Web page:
More than 100 displaced after fire ravages California town

A week before Thanksgiving, more than 100 residents were displaced Thursday by a wind-whipped wildfire that ravaged a remote mountain community in California and killed one person, authorities said.

A car drives along Highway 395 as the Mountain View Fire tears through the Walker community in Mono County, Calif., on Tuesday, Nov. 17, 2020. (Photo: AP)

The inferno struck with sudden ferocity midday Tuesday during strong winds high in the eastern Sierra Nevada, destroying more than 80 structures, including homes, in the unincorporated town of Walker near the Nevada state line, according to the Mono County Sheriff's Office.

By early Wednesday, rain and snow were falling, reducing the fire to smoldering remnants after it scorched over 32 square miles (84 square kilometers).

By then, grave damage had been done to Walker, a community of widely spaced homes and businesses perched in a valley along a highway and the West Walker River, a six-hour drive north of Los Angeles. Homes and outbuildings were reduced to charred rubble. One person was dead, but authorities haven't released details yet.

The same ferocious winds, part of winter-like weather that blew into California and Nevada, also sent a wildfire roaring through a neighborhood about 100 miles (160 kilometers) north in Reno, Nevada. The flames forced more than 1,000 people to evacuate Tuesday — including the mayor — destroyed five houses and damaged 24. People began returning home Wednesday.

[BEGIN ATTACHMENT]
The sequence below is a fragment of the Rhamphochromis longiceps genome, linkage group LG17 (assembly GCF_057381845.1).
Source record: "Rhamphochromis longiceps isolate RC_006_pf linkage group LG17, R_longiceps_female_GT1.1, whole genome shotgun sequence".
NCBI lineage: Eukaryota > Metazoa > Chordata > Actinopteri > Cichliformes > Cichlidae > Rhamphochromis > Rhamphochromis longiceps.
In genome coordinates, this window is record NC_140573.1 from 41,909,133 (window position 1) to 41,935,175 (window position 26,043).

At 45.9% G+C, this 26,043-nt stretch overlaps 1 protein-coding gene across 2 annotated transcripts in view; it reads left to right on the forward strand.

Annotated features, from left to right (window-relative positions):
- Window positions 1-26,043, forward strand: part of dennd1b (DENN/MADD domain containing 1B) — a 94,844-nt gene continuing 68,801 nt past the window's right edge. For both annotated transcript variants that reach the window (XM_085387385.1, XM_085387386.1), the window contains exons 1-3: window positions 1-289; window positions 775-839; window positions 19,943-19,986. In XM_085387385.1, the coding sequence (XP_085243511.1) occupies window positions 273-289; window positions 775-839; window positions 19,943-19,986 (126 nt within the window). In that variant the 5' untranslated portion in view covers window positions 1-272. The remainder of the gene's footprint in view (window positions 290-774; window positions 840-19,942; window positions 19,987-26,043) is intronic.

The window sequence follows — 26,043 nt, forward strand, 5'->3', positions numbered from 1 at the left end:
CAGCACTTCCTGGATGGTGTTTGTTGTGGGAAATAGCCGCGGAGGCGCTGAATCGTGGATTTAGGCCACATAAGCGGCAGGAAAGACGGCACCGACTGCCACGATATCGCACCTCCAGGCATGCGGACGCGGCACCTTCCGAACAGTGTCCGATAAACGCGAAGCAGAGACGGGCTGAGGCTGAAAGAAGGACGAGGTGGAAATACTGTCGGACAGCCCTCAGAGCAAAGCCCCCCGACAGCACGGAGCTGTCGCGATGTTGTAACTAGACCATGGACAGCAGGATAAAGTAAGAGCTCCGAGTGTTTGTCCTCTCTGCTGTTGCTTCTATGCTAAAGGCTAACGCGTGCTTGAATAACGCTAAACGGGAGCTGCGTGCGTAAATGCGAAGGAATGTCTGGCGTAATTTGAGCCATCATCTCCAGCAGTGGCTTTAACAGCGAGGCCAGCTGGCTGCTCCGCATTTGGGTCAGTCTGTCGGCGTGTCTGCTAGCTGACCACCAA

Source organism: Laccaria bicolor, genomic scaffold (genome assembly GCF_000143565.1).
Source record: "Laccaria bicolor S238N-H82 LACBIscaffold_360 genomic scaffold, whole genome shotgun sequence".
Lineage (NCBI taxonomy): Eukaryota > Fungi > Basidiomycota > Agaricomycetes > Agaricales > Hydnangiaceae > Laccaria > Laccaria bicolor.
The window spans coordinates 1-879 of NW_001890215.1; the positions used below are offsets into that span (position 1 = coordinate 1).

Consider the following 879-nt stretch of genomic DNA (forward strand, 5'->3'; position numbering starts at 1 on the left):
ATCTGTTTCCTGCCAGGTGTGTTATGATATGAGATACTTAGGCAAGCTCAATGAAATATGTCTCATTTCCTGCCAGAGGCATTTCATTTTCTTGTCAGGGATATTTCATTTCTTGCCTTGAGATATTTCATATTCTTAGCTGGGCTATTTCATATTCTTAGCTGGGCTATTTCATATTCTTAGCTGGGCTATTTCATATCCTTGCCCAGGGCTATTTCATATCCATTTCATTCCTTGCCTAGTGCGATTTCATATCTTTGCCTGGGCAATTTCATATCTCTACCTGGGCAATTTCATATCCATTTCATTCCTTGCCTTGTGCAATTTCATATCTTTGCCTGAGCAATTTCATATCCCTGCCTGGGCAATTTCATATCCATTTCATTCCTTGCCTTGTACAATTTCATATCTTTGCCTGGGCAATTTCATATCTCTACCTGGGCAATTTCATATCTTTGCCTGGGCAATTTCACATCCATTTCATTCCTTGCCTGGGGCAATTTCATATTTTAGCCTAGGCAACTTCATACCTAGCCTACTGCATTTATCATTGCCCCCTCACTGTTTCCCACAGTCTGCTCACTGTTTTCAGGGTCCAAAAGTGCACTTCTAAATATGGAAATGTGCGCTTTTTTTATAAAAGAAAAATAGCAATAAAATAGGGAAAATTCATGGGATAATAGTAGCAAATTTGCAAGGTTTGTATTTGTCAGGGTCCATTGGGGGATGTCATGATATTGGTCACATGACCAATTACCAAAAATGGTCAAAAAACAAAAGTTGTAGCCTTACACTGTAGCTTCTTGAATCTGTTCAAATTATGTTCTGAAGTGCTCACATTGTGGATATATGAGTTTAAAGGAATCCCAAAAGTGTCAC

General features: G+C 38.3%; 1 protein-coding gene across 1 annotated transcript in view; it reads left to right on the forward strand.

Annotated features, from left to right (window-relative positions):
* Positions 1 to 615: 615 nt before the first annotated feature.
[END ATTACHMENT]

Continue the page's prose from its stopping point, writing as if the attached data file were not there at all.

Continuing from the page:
Though the fire burned a little less than 1 square mile (about 2 square kilometers), the damage there also was swift and then tempered by rain.

Reno Fire Chief David Cochran said extremely dry conditions helped fuel the blaze in rugged, hard-to-reach canyons that run between homes in the densely populated neighborhood.

The parts of California and Nevada where the wildfires flared are experiencing drought. Numerous studies have linked bigger wildfires in America to climate change from the burning of coal, oil and gas, which has made parts of the U.S. West much drier and more flammable.

In California, firefighters faced extreme fire pushed by strong and erratic winds gusting over 70 mph (112 kph), Don Shoemaker, a Bureau of Land Management official, said in an online video briefing.

“Our first priority was life safety and evacuations as well as doing point protection to try to save as many residences as possible,” he said, describing “heavy structure loss” in Walker and nearby.

Residents fled Walker and the towns of Coleville and Topaz. The Carson Valley Inn to the north in Nevada was designated an evacuation point, and about 130 rooms are being used to house people for several days, the company said in an email.

The fire destroyed the home of firefighter Michael McCurry, his wife, Tess, and their four children, according to a GoFundMe page set up to help them.

“Rushing out the door with their fur babies, and only the clothes on their backs Tessa and the kids watched their home succumb to the inferno while Michael was actively fighting the fire. They have lost all of their worldly possessions,” the fundraising page said.

Local chambers of commerce were seeking donations to help those left homeless just a week before Thanksgiving.

The Mono County Sheriff’s Office said information on the person who died in the fire was expected to be released later Thursday.